That conversation shifted more definitively following the USWNT’s second place finish in the 2011 Women’s World Cup that brought the team into mainstream culture. Megan Rapinoe, one of the players on that 2011 roster, used her stardom as a platform to empower those in the LGBT community when she publicly came out as gay less than a month before the London Olympics. “Our team in general is in a position where people look up to us and kids look up to us,” Rapinoe said to USA TODAY Sports. “I embrace that and I think I have a huge LGBT following. I think it’s pretty cool, the opportunity that I have, especially in sports. There’s really not that many out athletes. It’s important to be out and to live my life that way.” Journalist and women’s soccer fan Suzi Steffen believes that high-profile players such as Rapinoe—and Wambach, who made her sexuality public when she married Huffman in 2013—“have changed [the discussion around players being out] a lot.” Yang echoes this sentiment, specifically pointing to Rapinoe as someone who “started a wave, at least in women’s soccer.”
In the years after Rapinoe came out, the number of women’s soccer players who openly describe themselves as gay has increased significantly. Ahead of the 2014 Sochi Olympics, Canadian goalkeeper Erin McLeod stated that she was a lesbian, advocating against homophobia in Russia. Athletes such as Joanna Lohman, a recently retired American player, and Welsh star Jess Fishlock have never hidden their sexuality, and both have actively rallied for LGBT rights. Christine Nairn and Taylor Smith, both of whom play domestically in the National Women’s Soccer League (NWSL), publicly came out in 2017. Adrianna Franch, goalkeeper for the Portland Thorns and the USWNT, proposed to her partner the same year, and has made no secret of her engagement to another woman.
Astrid Mueller, who has followed women’s soccer for roughly five years, also notes a shift in the number of players who have come out in the time she has followed the sport. “It feels like more players feel safe to be out now,” she observes. Mueller specifically notices this change “looking beyond the climate in the U.S.,” where players like Danish star Pernille Harder and Swedish international Magdalena Eriksson speak freely about their relationship.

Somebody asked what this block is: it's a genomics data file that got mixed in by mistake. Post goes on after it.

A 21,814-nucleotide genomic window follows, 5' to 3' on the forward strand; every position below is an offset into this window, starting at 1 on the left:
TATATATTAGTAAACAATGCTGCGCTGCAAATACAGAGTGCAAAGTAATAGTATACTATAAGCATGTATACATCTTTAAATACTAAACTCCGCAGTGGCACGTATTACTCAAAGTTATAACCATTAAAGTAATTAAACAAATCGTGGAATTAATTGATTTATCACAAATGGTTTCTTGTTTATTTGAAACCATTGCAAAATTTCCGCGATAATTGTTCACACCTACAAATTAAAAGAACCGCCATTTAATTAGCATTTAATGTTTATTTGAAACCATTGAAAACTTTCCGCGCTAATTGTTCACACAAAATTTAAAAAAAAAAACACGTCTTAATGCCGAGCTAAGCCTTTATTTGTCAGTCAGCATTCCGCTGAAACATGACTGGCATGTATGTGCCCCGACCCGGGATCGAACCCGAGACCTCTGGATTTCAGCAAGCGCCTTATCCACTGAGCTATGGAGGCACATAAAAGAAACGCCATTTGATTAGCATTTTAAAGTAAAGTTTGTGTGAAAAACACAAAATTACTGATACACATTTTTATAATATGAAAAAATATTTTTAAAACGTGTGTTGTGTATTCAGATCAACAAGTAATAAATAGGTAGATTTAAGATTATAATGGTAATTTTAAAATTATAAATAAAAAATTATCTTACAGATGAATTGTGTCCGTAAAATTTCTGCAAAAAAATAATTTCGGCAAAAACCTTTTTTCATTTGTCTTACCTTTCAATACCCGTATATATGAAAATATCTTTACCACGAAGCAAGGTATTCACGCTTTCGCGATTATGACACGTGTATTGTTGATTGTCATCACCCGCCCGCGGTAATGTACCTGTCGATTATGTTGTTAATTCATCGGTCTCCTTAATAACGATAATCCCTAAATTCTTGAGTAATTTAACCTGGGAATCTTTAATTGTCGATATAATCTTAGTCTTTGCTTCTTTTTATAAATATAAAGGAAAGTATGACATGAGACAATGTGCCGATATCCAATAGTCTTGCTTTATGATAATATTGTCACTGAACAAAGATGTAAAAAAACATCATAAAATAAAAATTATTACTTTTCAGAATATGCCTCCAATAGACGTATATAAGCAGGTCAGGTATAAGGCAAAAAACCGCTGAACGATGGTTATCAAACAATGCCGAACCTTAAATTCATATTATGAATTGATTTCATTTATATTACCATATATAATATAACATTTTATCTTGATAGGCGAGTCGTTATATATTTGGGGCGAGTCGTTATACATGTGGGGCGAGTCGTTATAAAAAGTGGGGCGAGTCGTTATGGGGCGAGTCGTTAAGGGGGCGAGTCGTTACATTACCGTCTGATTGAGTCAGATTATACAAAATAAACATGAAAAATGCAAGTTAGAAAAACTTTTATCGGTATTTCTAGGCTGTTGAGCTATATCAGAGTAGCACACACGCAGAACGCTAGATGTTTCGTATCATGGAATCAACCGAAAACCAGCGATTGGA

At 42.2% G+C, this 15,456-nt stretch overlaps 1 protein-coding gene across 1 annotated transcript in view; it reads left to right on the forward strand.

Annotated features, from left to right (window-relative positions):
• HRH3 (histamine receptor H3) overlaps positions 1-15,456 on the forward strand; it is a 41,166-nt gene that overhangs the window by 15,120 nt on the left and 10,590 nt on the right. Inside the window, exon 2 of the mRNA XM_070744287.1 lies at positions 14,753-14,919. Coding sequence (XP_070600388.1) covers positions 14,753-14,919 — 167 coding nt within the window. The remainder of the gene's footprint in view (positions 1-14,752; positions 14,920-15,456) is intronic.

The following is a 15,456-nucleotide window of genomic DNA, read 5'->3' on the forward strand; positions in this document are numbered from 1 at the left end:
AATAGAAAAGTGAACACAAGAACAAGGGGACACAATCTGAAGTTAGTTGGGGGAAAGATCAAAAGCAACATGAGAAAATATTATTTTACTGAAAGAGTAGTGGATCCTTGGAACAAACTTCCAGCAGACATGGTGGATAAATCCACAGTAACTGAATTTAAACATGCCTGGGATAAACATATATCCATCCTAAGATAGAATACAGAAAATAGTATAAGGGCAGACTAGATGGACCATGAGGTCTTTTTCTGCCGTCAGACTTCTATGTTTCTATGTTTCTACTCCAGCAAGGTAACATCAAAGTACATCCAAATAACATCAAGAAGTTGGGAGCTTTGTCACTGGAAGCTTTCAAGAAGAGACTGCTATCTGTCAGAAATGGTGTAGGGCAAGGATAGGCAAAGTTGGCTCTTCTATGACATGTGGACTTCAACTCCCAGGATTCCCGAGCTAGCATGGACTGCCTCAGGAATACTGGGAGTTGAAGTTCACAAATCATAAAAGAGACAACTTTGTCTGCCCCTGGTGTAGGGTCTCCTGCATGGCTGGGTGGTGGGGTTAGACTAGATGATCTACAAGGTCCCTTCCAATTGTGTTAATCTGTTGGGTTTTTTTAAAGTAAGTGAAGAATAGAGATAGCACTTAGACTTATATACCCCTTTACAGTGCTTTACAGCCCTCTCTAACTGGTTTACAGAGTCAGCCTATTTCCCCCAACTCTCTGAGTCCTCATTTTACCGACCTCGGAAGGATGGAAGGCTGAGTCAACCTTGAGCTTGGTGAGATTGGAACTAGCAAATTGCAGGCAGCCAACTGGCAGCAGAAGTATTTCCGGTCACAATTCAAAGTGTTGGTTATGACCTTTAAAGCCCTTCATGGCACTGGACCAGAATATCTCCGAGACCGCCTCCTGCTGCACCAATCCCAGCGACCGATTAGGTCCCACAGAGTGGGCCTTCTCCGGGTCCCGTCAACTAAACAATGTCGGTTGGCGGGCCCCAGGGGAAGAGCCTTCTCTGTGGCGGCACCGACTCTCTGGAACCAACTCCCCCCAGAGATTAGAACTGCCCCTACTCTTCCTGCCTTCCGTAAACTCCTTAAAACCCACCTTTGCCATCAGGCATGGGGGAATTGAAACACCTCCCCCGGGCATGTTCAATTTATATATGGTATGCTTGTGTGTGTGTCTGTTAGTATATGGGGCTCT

Even recently, a number of well-known soccer players have began to speak openly about not being straight. Ashlyn Harris and Ali Krieger, who will both be representing the U.S. in the World Cup this summer, publicly announced their engagement in March. A couple days later, Australian captain Sam Kerr casually referred to club teammate Nikki Stanton as her partner in a mini-documentary reflecting on Kerr’s career.
Through the growing acceptance of the LGBT community in the public eye, fans of women’s soccer have continued to ensure their culture is one of inclusivity. Steffen points out that the Rose City Riveters, the Portland Thorns supporters group, have been very vocal in their stances against both racism and homophobia. Mueller notices a similar trend. “When I go to a Thorns game, I know I’m going to see quite a few rainbow flags and some trans flags too,” she says. She notes that there are no out trans or nonbinary athletes in the women’s soccer sphere, but feels her experiences as a nonbinary fan have still been “generally positive.”
Yang reflects on her experience with the women’s soccer community in Boston when they still had a NWSL team. “A lot of our group was queer people,” she recalls, describing how she enjoyed bonding with fans on a level beyond their shared love for soccer. “If you’ve ever been part of a marginalized community, you know that, within that community, there’s this shorthand because you’ve both been through the same thing… you have this foundation of a relationship already between you.” Yang explains that the dynamic of the women’s soccer community creates a positive and healing environment: “It can be nice to be with people in a safe place where we have that relationship but we actually aren’t talking about our traumas at all; we’re enjoying each other’s existence and celebrating it.”